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96 Judicature 151 (2012-2013)
The Political Origins of Judicial Elections: Evidence from the United States and Bolivia

handle is hein.journals/judica96 and id is 151 raw text is: THE POLITICAL
Compar ve antysi s of the
adoprnon and imp/c entation of
jud cial e1ectionis in Boliva and
ilc ' 'S Te stuidy ;dentf7s four
commona17ties betwecn the UlS.
adoption of judidi! dlec/ions in
thie 1800s and the racent Polivklln
move to jud/cia/ elections.

judicial elections have been des-
cribed as a uniquely American insti-
tution? Initially adopted by a handful
of states in the mid-1800s, judicial
elections quickly diffused across the
country as many U.S. states began
rewriting their state constitutions.
By 1860,21 of the 30 American states
elected their judges.' Today, the
vast majority of judges in the United
States must stand for election.' Yet,
while the American legal style is
going global, judicial elections are
rarely used to select or retain judges
outside of the United States.,

With the adoption of its new con-
stitution in 2009, Bolivia became the
first country in the modern world
to use judicial elections to select
judges for courts with national juris-
diction. On October 16, 2011, Boliv-
ian citizens cast ballots to elect 56
judges to the Bolivian Supreme Court
(Tribunal Supremo de Justicia), the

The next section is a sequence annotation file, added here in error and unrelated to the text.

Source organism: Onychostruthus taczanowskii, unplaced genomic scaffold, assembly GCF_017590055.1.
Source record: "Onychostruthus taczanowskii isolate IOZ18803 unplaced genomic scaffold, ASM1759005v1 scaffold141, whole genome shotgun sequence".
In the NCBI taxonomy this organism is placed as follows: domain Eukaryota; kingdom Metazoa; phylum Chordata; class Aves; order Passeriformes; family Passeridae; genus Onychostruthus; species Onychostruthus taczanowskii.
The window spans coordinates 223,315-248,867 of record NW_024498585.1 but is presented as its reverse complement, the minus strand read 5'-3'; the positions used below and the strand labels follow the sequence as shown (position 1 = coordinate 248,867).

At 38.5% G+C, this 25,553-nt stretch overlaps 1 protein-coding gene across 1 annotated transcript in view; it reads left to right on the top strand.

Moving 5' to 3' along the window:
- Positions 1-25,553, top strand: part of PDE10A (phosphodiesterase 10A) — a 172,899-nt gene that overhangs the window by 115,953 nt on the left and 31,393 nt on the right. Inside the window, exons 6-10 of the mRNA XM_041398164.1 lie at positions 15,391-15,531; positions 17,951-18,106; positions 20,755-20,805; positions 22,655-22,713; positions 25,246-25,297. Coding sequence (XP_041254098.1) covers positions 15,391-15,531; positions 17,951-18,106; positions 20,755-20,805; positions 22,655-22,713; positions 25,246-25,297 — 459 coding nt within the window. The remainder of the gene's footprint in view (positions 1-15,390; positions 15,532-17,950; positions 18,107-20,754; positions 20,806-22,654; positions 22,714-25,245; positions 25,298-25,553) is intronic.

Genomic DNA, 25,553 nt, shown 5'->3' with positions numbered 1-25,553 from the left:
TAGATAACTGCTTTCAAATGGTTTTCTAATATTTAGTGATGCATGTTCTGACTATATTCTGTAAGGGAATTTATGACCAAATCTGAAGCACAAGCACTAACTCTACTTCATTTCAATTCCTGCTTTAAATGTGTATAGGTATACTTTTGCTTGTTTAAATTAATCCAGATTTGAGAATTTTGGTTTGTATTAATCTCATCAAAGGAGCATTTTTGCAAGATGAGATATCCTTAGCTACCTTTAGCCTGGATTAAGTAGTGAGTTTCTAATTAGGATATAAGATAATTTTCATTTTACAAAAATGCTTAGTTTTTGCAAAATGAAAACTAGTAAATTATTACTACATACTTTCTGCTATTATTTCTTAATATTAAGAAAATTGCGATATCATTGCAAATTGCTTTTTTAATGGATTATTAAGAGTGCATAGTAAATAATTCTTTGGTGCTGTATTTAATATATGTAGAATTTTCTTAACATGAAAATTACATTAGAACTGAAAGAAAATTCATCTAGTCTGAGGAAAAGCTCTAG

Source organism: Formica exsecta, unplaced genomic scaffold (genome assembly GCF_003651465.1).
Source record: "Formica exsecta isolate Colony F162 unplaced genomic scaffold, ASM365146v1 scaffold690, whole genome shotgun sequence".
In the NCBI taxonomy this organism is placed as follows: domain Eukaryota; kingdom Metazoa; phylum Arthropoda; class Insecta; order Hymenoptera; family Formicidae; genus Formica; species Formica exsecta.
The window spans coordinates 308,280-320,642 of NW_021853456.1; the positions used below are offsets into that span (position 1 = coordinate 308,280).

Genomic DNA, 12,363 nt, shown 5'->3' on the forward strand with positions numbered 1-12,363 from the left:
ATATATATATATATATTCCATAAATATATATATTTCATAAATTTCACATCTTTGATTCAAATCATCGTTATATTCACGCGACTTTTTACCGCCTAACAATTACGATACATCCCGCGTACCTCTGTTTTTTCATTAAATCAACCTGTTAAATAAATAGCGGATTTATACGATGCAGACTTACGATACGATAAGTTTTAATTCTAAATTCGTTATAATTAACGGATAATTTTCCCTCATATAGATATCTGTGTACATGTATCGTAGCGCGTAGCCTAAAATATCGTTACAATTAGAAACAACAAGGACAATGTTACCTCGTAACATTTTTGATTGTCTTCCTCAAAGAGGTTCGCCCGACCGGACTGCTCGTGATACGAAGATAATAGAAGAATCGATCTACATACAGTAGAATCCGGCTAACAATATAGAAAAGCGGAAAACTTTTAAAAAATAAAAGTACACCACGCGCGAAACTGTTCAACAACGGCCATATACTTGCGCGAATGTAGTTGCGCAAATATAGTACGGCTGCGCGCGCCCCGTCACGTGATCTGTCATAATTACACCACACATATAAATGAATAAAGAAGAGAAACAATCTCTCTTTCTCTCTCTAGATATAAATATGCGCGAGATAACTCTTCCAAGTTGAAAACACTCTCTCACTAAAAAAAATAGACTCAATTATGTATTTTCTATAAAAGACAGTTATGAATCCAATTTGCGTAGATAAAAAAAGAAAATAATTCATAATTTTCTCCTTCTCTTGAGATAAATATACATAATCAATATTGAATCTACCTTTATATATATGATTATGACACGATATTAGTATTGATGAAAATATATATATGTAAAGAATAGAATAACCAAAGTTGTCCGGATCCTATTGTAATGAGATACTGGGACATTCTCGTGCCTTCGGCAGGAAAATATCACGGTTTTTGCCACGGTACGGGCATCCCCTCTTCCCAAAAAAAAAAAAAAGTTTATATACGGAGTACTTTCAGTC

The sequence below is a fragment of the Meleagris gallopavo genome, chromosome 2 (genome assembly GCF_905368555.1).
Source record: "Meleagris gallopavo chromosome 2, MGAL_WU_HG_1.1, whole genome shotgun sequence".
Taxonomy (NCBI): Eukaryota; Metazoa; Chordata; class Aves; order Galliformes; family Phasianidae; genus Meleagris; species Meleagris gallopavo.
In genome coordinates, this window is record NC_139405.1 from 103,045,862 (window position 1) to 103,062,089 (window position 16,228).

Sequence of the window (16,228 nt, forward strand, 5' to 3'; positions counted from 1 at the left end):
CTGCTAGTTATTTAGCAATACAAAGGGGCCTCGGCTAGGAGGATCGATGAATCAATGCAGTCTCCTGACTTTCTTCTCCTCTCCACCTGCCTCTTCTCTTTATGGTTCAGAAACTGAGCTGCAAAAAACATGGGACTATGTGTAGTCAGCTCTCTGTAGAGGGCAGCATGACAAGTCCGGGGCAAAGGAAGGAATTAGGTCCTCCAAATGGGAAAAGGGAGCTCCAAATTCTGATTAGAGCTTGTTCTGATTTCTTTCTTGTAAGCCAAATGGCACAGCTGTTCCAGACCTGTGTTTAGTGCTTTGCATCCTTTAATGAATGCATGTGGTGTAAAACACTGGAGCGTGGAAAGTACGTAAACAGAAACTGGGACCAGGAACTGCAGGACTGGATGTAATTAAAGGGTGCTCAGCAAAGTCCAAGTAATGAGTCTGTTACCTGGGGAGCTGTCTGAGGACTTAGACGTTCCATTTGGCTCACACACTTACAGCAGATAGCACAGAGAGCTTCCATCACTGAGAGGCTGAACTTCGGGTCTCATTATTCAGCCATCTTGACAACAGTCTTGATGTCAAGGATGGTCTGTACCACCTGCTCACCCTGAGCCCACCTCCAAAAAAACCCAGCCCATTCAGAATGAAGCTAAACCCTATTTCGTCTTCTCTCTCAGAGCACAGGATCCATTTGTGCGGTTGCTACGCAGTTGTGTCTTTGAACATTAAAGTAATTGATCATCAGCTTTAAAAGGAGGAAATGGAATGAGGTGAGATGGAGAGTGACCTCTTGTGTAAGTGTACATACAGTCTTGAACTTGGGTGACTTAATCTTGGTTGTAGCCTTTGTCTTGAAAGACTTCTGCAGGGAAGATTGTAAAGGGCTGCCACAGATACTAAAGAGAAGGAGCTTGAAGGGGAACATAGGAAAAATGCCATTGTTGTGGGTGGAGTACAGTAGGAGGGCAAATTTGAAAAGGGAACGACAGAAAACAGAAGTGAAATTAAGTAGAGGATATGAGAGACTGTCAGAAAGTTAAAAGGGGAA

Plurinational Constitutional Tribu-
nal (Tribunal Constitucional Plurt-
nacional), the Bolivian Agricultural
Court   (Tribunal  Agroambiental),
and the high administrative body of
the national judiciary, the Bolivian

1. led Shugerwnan, Economic Crisis and the
Rise of judicial Elections and Judicial Review, 123
H ARVAN L. RE. 1061-1150, 1064 (2010).
2. Roy A. Schotland, Myth, Reality Past and
Present, and judicial ilectons 35 INn. . RatI
6s9-667,661 (2002).
3. Jeffrey Rosinek, Some Thoughts on the Prob-
lems of judicial Elections, 41 COURT REV. 20-24
(Summer, 2004).
4. R. Daniel Kelemen and Eric C. Sibbitt, The
Globalization ofAmnerican Law, 56 INT'L ORG. 103-
136,131 (2004). Outside of the United States, the
direct election of judicial authorities is rare and
generally reserved only for courts with limited
jurisdiction. The most prominent exception
comnes from Japan, whose Supreme Court judges
are subject to retention elections. To date, no
Japanese judge has ever lost an election. David S.
Law, The Anatomy of a Conservative court: judicial
Review injapan, 87 Tx. L. REV. 1545-1594 (2009).
wwwS.RG* i11CJIJE 1.51

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